Ditch the Motors and Stop the Squeeze

Choosing a motor-free solar tracker simplifies project engineering with an agile and site-responsive mechanical design that reduces the need to perform extensive earthwork. Motor-free trackers additionally open up development opportunities on sites that would otherwise be considered too challenging — with grades too steep or terrain undulations too large — for traditional tracker applications.

How? By eliminating motors, short tracker spans (down to or below a single string size) can adapt to the terrain with minimal disturbance. No additional, surprise cost for earthwork, and no additional cost for “partial rows”.

Motor-free solar trackers reduce civil work(Figure 1: Motor-free trackers, with short spans, can follow variations in the terrain)

Imagine developing a tracker project on a hill, where previously only a fixed-rack system could be economically installed. To do so requires a nimble tracker, that — as a standard product (read: without adding cost) — conforms and responds to a site’s topographic features with minimal site disturbance.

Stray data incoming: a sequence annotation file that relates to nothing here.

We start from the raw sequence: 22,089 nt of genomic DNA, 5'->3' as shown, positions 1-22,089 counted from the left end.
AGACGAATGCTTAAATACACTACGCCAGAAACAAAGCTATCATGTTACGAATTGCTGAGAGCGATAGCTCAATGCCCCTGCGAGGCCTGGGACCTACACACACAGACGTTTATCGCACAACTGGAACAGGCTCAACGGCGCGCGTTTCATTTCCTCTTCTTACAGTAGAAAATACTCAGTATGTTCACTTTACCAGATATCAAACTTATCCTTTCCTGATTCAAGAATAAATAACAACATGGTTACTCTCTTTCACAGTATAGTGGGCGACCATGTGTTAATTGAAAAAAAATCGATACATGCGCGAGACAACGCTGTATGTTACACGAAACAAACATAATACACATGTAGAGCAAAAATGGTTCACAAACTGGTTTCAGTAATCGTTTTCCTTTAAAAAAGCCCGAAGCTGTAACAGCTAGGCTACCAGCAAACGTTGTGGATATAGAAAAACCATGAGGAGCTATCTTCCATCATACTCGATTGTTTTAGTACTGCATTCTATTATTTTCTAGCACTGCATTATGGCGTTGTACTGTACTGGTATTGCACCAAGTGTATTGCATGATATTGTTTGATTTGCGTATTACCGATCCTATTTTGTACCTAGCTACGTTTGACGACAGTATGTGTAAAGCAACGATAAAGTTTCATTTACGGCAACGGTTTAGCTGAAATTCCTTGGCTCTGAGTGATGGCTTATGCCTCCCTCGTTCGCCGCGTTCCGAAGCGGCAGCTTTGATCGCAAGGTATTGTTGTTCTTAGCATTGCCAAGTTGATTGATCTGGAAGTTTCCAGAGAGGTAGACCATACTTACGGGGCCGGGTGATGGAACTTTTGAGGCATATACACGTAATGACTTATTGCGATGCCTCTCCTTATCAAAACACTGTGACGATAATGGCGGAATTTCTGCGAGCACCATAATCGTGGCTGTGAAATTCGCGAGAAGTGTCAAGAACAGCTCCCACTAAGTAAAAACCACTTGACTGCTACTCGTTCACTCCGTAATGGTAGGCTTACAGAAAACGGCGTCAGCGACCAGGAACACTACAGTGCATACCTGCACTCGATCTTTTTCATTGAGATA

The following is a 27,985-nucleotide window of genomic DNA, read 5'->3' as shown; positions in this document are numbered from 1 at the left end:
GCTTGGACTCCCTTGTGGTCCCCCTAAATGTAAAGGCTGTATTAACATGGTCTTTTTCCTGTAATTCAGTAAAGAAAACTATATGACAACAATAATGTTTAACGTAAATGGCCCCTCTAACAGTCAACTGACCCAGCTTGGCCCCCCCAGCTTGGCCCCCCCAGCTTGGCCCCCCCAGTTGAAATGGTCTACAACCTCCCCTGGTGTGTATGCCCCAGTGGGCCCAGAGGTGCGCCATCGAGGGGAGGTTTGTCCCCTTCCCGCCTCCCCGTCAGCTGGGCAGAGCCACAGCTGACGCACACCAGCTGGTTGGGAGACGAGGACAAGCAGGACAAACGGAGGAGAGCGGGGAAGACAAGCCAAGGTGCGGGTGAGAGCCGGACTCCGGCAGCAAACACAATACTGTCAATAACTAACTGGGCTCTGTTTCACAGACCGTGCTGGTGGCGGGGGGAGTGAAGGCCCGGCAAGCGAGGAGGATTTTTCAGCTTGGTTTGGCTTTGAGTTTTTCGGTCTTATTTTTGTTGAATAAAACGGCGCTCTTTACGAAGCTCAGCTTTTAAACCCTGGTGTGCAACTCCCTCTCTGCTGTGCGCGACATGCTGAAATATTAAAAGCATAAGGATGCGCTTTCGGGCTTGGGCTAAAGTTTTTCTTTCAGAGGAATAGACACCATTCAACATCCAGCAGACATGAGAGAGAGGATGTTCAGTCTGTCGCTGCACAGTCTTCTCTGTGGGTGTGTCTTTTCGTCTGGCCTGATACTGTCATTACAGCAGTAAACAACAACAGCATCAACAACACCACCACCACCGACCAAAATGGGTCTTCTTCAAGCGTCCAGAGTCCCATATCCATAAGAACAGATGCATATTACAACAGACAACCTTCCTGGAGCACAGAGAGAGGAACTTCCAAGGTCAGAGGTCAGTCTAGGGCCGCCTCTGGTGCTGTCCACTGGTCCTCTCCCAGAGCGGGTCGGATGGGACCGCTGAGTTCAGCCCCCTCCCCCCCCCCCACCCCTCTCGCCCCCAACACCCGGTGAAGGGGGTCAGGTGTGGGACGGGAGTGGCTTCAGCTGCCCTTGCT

Or, let’s say you find a mostly flat parcel that has a sloped section with a 12.3% grade. Irradiance is ideal, and you still have capacity to fill. Why stop at the slope? Ideally, you would choose a tracking system that could handle that grade as a standard product, enabling you to fill the site completely.

(Figure 2: Higher slope tolerances on motor-free trackers allow the standard product to be installed on 12.3% grades)

What stops traditional trackers from being applicable or economical in these scenarios? Motors.

Motors, and the complex of equipment they come with — gearboxes, control boxes, self-power modules, torque tubes, driveshafts — require that you optimize their cost.